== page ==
Poor old Tiger, So long Tiger


Maybe I do have something to say about Tiger Woods that hasn’t been said yet. At least I haven’t seen this angle in the news. But first, the background . . .

I am not a sports fan at all, just a person with an enduring interest in popular culture. Here is how bad it is: I never know who is going to be in the play-offs for the world series until I hear some of my friends talking about it. Then, in self-defense, I start paying attention to the news. And, golf, let me tell you, the ONLY time I have ever attended a golf match was to watch Arnold Palmer play a demonstration at OSU back in the ’60s, and that was at the begging of my drummer-buddy of the time, Ted Hamilton. I pretty much found out about the Tiger Woods scandal like most of the world. The news is saturated with the story.

Gradually, a picture of Tiger Woods began to emerge as just another superstar whose power and prestige led to him taking risks that most of us wouldn’t dream of trying. Tiger Woods was doing what most hot, relatively young guys in good condition dream of doing for most of their waking moments. I kept thinking of Bill Clinton. Clinton is one of the brightest and most talented men in the world, a guy with a phenomenal memory, the ability to connect directly with people, a genius for politics, genuine humanity, and on the downside, an ego the size of Manhattan and a sexual addiction problem. Oddly, I seldom read the words “sexual addiction” used when “Monica Lewinsky” was becoming a household word, and now I don’t hear those words used when Tiger Woods is being discussed.

Another part of this picture of Tiger Woods is that this guy is not a particularly deep-thinking person when it comes to matters of relationships and sex. Most of us aren’t—either deep-thinking or wise—when falling into the significant relationships we forge. We just find ourselves in the middle of them, and most of us don’t have the talent or skill to make the kind of bucks that Tiger does. And because we have to have our heroes perfect, Tiger has known for a long time that he has to pretend to be as perfect as we want him to be, and and the money-makers need him to appear to be. He made all the right moves, mainly learning to keep very quiet. Unfortunately for Tiger, if a bright guy like Bill Clinton couldn’t avoid eventually being brought down by his political enemies, Tiger was doomed to be revealed in his (actually unbelievably excessive) dalliances by some self-interested person along the way.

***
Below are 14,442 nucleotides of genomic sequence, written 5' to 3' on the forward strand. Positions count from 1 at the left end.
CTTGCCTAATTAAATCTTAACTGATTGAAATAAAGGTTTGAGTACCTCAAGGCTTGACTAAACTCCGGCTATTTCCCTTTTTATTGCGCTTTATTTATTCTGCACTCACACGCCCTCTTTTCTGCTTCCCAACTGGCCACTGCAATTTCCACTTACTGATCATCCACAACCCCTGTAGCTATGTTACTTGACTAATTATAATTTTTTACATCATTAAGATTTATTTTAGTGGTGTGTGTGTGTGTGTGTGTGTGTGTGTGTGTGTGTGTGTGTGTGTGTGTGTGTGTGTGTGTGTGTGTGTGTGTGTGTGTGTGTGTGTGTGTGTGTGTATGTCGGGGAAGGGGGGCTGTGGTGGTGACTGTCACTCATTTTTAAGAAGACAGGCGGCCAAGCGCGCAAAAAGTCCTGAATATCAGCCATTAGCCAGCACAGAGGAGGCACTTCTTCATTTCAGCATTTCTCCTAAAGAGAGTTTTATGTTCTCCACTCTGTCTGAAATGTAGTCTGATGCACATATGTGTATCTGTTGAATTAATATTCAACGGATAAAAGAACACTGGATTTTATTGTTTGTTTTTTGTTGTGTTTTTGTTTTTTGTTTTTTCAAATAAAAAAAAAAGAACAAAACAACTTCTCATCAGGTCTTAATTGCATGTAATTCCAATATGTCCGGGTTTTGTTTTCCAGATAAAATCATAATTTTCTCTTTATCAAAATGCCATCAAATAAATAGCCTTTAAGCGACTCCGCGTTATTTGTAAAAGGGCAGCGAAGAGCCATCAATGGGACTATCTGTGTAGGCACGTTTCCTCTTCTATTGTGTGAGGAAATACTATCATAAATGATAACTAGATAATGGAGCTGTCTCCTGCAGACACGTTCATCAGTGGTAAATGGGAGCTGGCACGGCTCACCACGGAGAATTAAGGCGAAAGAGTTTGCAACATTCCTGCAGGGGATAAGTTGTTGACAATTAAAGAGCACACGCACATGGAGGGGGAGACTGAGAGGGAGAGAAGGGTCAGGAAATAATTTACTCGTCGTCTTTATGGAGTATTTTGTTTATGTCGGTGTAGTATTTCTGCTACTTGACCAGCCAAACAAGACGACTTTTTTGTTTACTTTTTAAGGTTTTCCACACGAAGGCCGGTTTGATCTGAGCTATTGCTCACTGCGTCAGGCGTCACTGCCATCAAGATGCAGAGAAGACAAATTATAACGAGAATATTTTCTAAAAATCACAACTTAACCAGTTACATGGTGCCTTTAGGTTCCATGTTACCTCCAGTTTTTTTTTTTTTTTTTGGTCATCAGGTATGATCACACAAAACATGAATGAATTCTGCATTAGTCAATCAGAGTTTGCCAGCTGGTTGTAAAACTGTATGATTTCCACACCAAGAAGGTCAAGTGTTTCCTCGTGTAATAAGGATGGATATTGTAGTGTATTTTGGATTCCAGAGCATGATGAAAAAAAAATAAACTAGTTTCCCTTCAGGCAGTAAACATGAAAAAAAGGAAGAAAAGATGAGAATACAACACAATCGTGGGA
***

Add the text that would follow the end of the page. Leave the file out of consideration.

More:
So, to summarize, genius golfer, average social and moral intelligence, and sexual addiction pretty much equals this mess. It’s a real tragedy, and I’m not inclined to be too hard on the guy, except, he shoulda known that this kind of outcome was likely and would be SO HARD on everyone close to him.

If making the right choices in life is hard for all of us, it must be infinitely more so for superstars like Tiger. The road to disgrace, however, is paved with the little tiny choices that face us every day. It took Tiger years to get himself into this mess. Look how long it took to catch Bernie Madoff at his incredibly destructive shenanigans.

I’m an old duffer now, and I never achieved much fame or fortune. But I have really worried about my choices as I moved through life. I have lots and lots of weaknesses and flaws that I will probably be working to improve until my dying day. But one thing I have really worked on is this. I really have tried to make my choices in life be ones I could at least live with. In my case, I stayed faithful to my partner for 25 years. It was hard, but I did it. I said, “The only way to have a relationship is to have one.” And before that, I played the field, so I’m not trying to pretend to be a moral goody two shoes here. But WHILE I was playing the field, I didn’t lead someone or “my public” to believe anything else. I don’t really think you can combine those two modes successfully, whether you make $5,000, or $50,000 or $5,000,000 a year.

Being good to the people you relate to, even when they don’t return the favor, is worth a lot more than getting your rocks off. And each little choice you make in your life can take you in one direction or the other. Each little choice. But it gets easier and easier to make the choice, whichever direction you choose to go in.

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Author: Jim Andris

Retired gay married early adopter. Cooking, cleaning, fixing. Makes good music occasionally; U name it. Churchy dude. Likes to think about things, too much, sometimes. Dump Trump. Trying not to do too much harm. Revisiting blogging. Looking for a new handle on things. Exploring genderqueer.